Miller backed off while leading Australian GP

Jack Miller says he backed off after jumping into a sensational lead at the start of last Sunday’s Australian MotoGP race, as he looked to learn from the other riders how best to manage the rear tyre.

Miller backed off while leading Australian GP
Jack Miller, Estrella Galicia 0,0 Marc VDS
Jack Miller, Estrella Galicia 0,0 Marc VDS
Jack Miller, Estrella Galicia 0,0 Marc VDS
Jack Miller, Estrella Galicia 0,0 Marc VDS
Jack Miller, Estrella Galicia 0,0 Marc VDS
Jack Miller, Estrella Galicia 0,0 Marc VDS
Jack Miller, Estrella Galicia 0,0 Marc VDS
Jack Miller, Estrella Galicia 0,0 Marc VDS
Jack Miller, Estrella Galicia 0,0 Marc VDS
Jack Miller, Estrella Galicia 0,0 Marc VDS
Jack Miller, Estrella Galicia 0,0 Marc VDS
Jack Miller, Estrella Galicia 0,0 Marc VDS

The Aussie caused a stir in the opening stages of the Phillip Island race, jumping from the second row of the grid to the lead on the first lap, before stretching his advantage to the best part of a second.

He held onto the lead until Lap 5, when he dropped back into the eight-bike pack that was scrapping at the front of the field.

While unable to get back to the front after relinquishing the lead, Miller did make several more appearances in the top three during the frenetic race, and ultimately came home an impressive seventh on the Marc VDS Honda.

Speaking after the race, Miller admitted that he didn’t mean to lead for quite so long in that early stint, and that he purposely backed off so that he could use the other front-runners as a ‘marker’ in terms of tyre management.

While he feels he may have backed off a little too much, he says he’ll be better prepared when he returns to Phillip Island on the Pramac Ducati next year.

“I was just thinking in my head 'Jesus, is this really happening?’” he said of his fast start to the race.

“I got a decent start, then Marc [Marquez] sort of ran wide and opened the door for me. So I just pushed through because I thought, ‘What better place to be on the first lap than first?' – especially into Honda because normally the more bikes you have behind you, you lose a lot more time there.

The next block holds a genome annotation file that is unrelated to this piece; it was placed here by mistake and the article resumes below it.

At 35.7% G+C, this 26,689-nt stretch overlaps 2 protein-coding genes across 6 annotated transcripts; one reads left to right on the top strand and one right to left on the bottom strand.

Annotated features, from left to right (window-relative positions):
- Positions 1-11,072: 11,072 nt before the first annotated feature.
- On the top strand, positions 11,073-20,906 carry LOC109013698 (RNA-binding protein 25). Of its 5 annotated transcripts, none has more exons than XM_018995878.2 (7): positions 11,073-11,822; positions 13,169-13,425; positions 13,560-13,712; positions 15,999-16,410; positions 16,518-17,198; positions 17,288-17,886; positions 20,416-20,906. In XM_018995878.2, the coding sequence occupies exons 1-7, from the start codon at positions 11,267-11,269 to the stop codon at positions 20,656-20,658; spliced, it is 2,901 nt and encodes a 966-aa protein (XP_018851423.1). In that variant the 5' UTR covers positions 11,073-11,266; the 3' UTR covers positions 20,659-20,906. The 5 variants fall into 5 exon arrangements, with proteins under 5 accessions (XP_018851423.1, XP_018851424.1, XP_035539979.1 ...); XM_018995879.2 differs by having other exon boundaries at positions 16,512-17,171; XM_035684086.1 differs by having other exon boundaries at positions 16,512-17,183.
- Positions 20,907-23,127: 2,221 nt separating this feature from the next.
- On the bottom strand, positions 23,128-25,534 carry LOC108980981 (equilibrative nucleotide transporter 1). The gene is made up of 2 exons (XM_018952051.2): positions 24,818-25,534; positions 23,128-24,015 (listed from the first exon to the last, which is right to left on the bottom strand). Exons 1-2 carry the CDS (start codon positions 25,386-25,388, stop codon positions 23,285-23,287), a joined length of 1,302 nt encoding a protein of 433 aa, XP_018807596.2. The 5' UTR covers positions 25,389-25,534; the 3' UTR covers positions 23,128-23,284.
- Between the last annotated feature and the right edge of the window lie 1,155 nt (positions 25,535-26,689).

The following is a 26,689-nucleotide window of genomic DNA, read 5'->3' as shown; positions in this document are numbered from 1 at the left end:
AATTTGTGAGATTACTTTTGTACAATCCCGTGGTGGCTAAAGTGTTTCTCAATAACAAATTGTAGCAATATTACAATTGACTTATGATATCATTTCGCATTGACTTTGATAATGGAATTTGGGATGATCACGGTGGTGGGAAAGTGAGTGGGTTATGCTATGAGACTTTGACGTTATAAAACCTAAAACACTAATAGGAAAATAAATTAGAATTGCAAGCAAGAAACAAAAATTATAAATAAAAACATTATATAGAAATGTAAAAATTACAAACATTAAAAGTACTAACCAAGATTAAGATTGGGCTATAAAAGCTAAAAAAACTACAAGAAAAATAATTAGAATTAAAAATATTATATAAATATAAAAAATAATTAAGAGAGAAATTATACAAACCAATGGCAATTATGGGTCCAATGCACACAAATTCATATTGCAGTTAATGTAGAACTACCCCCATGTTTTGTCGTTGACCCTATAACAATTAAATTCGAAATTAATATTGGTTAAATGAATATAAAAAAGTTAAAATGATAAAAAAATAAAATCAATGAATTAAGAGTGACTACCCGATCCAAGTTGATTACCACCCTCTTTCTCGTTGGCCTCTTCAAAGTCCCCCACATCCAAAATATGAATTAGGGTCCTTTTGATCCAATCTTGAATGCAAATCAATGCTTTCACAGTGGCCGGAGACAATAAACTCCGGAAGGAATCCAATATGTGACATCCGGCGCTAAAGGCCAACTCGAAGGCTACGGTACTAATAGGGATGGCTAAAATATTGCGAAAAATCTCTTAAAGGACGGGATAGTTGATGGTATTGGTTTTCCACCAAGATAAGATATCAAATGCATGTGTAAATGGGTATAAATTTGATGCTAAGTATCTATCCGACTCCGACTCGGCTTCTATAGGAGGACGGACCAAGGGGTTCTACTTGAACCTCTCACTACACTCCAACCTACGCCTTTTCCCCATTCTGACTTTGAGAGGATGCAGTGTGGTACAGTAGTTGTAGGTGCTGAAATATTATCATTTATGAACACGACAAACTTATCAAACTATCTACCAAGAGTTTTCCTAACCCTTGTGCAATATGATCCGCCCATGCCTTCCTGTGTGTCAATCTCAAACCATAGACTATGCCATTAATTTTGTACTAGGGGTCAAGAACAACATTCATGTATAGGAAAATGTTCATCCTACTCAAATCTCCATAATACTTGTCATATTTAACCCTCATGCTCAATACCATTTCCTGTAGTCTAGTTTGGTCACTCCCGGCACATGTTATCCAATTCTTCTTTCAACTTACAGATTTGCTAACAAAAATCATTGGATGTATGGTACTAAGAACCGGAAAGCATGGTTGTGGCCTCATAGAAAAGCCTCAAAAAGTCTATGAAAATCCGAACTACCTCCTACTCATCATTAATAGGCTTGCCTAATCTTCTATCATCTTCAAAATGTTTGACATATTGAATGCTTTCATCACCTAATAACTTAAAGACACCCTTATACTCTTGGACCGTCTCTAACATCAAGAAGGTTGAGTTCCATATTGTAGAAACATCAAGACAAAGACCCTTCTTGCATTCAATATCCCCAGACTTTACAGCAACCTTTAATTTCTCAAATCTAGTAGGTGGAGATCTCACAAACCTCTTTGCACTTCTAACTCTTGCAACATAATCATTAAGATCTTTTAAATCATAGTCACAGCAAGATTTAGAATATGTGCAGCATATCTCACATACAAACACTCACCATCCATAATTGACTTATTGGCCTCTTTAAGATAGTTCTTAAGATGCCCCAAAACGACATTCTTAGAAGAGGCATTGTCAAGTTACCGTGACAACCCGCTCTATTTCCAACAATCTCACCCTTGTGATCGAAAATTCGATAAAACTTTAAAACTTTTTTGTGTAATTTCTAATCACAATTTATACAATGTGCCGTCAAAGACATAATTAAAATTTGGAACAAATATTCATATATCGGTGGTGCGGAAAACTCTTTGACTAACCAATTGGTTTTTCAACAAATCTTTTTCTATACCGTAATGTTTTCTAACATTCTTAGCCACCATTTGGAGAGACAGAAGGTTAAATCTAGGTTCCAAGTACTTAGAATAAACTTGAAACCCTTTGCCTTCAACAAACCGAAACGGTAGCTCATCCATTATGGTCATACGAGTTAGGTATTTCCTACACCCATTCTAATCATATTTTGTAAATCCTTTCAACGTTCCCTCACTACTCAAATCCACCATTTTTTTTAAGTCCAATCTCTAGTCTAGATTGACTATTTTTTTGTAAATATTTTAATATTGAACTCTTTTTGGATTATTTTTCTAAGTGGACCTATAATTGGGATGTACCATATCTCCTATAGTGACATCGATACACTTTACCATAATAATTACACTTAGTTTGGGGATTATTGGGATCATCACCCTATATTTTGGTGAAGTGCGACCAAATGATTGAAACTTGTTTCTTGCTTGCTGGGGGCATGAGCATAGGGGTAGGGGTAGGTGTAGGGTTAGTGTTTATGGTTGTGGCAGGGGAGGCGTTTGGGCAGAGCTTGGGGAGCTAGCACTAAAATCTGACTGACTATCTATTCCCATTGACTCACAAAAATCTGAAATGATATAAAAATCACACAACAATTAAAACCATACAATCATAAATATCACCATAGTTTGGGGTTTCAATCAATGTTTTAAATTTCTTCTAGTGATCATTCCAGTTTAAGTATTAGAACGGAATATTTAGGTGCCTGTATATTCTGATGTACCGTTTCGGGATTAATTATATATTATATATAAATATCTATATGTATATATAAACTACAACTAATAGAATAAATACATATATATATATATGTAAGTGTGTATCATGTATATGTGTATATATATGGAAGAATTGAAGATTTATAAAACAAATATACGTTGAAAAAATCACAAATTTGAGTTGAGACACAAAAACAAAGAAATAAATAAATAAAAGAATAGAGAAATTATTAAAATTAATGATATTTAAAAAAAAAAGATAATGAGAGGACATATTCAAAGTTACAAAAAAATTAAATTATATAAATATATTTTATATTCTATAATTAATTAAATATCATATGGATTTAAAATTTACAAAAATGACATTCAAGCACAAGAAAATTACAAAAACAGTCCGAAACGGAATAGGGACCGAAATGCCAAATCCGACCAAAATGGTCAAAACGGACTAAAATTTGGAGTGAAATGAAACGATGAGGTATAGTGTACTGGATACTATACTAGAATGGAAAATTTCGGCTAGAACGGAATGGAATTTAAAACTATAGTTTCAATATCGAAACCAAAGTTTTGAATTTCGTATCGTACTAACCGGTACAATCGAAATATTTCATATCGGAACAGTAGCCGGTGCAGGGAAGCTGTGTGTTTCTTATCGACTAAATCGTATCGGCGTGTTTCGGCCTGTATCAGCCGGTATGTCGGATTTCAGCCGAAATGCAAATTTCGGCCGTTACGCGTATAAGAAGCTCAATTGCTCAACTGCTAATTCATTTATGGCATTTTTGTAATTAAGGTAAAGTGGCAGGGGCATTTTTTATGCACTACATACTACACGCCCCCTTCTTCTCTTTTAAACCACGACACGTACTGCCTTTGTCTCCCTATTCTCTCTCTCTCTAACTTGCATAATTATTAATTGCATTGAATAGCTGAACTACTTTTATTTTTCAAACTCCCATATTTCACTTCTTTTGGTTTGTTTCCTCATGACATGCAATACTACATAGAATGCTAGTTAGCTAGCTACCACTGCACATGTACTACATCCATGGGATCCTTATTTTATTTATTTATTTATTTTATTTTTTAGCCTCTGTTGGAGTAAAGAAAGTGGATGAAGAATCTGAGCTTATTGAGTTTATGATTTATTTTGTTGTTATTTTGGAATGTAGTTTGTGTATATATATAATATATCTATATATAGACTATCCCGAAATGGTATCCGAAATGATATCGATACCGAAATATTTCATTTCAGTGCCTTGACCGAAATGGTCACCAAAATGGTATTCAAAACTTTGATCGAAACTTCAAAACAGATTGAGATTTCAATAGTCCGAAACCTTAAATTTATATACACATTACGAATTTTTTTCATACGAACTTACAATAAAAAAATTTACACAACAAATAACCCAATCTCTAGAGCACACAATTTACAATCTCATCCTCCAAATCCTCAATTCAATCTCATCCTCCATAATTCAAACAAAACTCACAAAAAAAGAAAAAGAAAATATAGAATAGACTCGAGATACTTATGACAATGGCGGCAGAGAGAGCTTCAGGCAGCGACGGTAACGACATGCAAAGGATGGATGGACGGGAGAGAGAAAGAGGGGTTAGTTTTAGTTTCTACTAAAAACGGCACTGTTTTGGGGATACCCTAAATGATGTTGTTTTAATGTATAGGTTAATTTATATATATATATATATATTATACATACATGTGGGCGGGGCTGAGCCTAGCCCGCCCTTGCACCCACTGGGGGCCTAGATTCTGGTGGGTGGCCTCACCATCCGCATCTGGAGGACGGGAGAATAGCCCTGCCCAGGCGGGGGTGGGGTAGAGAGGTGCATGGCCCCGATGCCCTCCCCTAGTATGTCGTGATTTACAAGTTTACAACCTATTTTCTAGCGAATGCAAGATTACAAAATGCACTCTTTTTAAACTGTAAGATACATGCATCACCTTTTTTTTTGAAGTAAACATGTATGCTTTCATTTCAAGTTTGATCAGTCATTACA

“So I pushed through and it was good, I had a really good opening couple of laps. I pulled out a little gap on the guys and it was pretty decent.

“I don't know if it felt long for you guys, but it felt like f***ing forever for me!

“Honestly on the third lap I buttoned off a little bit, just to allow the others to come through. I probably pushed a little bit too hard on those first three laps and burnt maybe a little bit too much tyre than I should've. I wanted whoever was behind me to come through because I wanted sort of a marker, just somebody to set the pace so I wasn't out there spinning my tyre off its head and destroying it.

“I probably did that a little bit too much once I got a few laps in behind Marc, and understood what he was doing on his tyre in terms of Turn 2 or 3, and especially over Lukey Heights. I started doing that but it was probably too little too late.

“I have learnt what I need to do for next year, hopefully.”

Surprising result

While the early starring role didn’t result in a dream podium on home soil, Miller says he’s still very satisfied with a seventh place finish – particularly having sat out Japan and come into Phillip Island just three weeks after surgery on his broken right leg.

“The cocky, confident fellow inside me, he is like, 'Yeah you'll be alright' – but the real me was like, 'Hang on, this isn't gonna be easy' to come back here, let alone ride and be competitive as we were,” he said.

“It was a pretty good weekend, solid weekend all around. Top 10, nearly top five in every session, so I'm pretty happy with the performance this weekend from myself.

“I just said to the boys [the leg] didn't really give me any grief [during the race]. I didn't really notice it, up until I went to do a burnout in front of my fans. I was sitting at Turn 4 and I sort of straightened it out and it was, 'Ooh, that's a bit stiff’.

“Once I was on the bike it was fine.”

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